Firestorm is a cinematically streamlined, smart, humane and entertaining novel that links Rise and Dawn.  Its pace never lags, it shares two main characters (Gary Oldman's Dreyfus and Andy Serkis's Caesar) with Dawn (as well as other supporting characters), while making plot-pertinent mentions of James Franco's Will Rodman from Rise.  Not only that, its tone is consistent with its bookending films and its ending is satisfactory.

Good summer blockbuster read, this. 

Thursday, July 31, 2014

The Rare Coin Score, by Richard Stark (a.k.a. Donald E. Westlake)

(1967, 2009: ninth novel in the Parker series.  Foreword by Luc Sante.)


From the back cover:

"When it comes to heists, Parker believes in some cardinal rules.  On this job, he breaks two of them: never bring a dame along - especially not one you like - and never, ever, work with amateurs.  Nevertheless, with the help of a creep named Billy, and the lure of a classy widow, he agrees to set up a heist of a coin convention.  But Billy's a rookie with no idea how to pull off a score, and the lady soon becomes a major distraction.  The Rare Coin Score marks the first appearance of Claire, who will steal Parker's heister's heart - while together they steal two million dollars worth of coins."


Review:

This is an especially outstanding Parker novel - all of the books in this series thus far are excellent -  not only for its introduction of Claire, but also for Parker's evolution as a person (an evolution that's noteworthy and natural at the same time).  As with past Parker works, there is suspense, complications and a betrayal or two, along with a few other wild card elements.

Great read, followed by The Green Eagle Score.

Monday, July 28, 2014

**One of my poems, Eleanor Goolsbie: Domme & sculptress, was published in Pink Litter e-zine

One of my darkly playful and (briefly) sexually explicit poems, Eleanor Goolsbie: Domme & sculptress, was published in Pink Litter e-zine. (Big thanks to Misty Rampart, who published it!)

Please note that Pink Litter is a for-mature-readers site, so if you're under the age of eighteen you may want to skip this one.

However, if you are a legal adult who appreciates Addams Family -esque humor
, sensuality and poetry, check this out (it's on page 13)!

Friday, July 25, 2014

The Handle, by Richard Stark (a.k.a. Donald E. Westlake)

(pb; 1966, 2009: eighth novel in the Parker series.  Also published under the title Run LethalForeword by Luc Sante.)


From the back cover:

"In The Handle, Parker is enlisted by the mob to knock off an island casino guarded by speedboats and heavies, forty miles from the Texas coast."  Not only that, he must shake of the Feds, who have been monitoring that island casino.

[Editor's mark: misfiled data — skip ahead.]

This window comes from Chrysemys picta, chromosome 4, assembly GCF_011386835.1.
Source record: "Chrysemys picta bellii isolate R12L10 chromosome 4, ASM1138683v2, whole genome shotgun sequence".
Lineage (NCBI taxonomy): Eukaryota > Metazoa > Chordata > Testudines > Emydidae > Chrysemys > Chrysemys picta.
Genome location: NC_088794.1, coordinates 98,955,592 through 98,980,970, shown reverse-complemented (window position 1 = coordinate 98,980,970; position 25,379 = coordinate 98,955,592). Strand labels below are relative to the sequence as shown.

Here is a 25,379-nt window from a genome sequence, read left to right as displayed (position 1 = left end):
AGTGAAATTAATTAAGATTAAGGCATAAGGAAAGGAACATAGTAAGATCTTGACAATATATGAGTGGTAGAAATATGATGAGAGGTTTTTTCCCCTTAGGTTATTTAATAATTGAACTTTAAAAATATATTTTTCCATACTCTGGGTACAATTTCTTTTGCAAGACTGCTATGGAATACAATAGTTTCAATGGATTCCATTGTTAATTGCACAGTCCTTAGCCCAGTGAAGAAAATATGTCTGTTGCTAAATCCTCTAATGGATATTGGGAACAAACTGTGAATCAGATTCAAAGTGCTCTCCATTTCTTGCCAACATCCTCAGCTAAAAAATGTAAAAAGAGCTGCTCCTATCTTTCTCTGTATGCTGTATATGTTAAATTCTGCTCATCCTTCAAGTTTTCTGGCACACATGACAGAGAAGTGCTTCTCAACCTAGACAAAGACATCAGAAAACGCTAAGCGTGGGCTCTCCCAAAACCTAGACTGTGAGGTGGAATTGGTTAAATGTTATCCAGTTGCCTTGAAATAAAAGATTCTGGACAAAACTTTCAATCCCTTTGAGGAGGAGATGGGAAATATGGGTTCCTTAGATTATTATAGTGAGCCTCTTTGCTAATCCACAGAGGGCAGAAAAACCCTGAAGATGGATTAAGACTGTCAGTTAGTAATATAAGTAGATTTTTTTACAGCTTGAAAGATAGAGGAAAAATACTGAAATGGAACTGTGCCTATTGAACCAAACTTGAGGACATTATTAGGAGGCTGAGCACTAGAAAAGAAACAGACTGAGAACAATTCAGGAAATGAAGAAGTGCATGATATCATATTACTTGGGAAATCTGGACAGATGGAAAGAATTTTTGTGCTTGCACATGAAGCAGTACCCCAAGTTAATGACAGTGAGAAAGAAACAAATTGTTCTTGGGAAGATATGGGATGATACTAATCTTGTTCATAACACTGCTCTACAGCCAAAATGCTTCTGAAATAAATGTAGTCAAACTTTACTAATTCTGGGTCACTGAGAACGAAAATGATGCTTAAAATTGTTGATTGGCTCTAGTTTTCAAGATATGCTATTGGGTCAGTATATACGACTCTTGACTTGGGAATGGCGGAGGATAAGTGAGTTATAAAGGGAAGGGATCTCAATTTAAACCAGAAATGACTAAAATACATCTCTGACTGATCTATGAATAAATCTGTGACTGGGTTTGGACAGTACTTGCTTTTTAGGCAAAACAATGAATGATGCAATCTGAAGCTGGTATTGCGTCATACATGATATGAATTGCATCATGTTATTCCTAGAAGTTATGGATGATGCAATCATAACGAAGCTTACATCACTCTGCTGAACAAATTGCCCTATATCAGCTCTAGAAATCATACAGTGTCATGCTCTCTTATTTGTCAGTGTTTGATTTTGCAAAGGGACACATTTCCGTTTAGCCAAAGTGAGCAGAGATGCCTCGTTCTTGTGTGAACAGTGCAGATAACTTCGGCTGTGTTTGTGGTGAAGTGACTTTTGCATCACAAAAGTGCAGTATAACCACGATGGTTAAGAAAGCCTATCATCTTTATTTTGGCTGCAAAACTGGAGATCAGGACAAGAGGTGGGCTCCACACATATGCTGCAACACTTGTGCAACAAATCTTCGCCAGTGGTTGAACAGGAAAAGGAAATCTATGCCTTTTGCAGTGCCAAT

Review:

Six weeks after the bloody craziness of The Seventh, Parker is back in business, plotting an island heist job at the request of Walter Karns, the Outfit boss who indirectly helped Parker in The OutfitOne of Parker's active associates in his current endeavor is Alan Grofeld (last seen in The Score), happily married to that Mary, that "telephone girl" who forsook her Nebraska hometown to run off with one of the bandits who robbed it.

Like the preceding Parker novels, Handle is short, sharp, lean and pulp-icy in tone.  Also, like the aforementioned works, it's excellent in its execution - that is to say, worth owning. 

Followed by The Rare Coin Score.

Friday, July 18, 2014

Rebel Without a Crew, by Robert Rodriguez

(hb; 1995: nonfiction / filmmaking book)


From the back cover:

"No one landed on the cinematic map with more explosive force than Robert Rodriguez, director of El Mariachi.  Just how did this amateur filmmaker from Texas - with only one camera, no crew, and a budget largely raised by subjecting himself to medical experimentation - manage to complete a feature film for $7,000 and get himself wined and dined by Hollywood's biggest movie moguls?  Now, in his own. . . shooting style, [he] discloses all the unique strategies and innovative techniques he used to make El Mariachi on the cheap.  You'll see firsthand Rodriguez's whirlwind 'Mariachi-style' filmmaking, where creativity - not money - is used to solve problems.  Culminating in his 'Ten Minute Film School,' this book may render conventional film-school programs obsolete."


Review:

This is one of the best books I've read on filmmaking - it shows, in practical and often humorous terms, how practically anyone with a lot of energy, planning and focus can make a worthwhile entertaining film in a relatively short period of time (when compared to time- and finance-bloated Hollywood blockbusters whose entertainment returns are less than one would hope). 

Yes, making a film can be a lot of work, but it's probably less work (and more worthwhile) than Grumbling Gusses think - and, most importantly, it's easily doable, a feat that isn't limited to those who already have money, fame and powerful connections.

Inspirational, practical and (potentially) life-changing, this should be read by anyone who's even flirted with the idea of going into filmmaking.  Own this already. =)
Steve Isaak has published two hundred stories and poems, and is the author of three anthologies: Behind the wheel: selected poems, Shinjuku sex cheese holocaust: poems and the forthcoming Horrorsex County: stories (which are, or will be, available at Lulu and Amazon).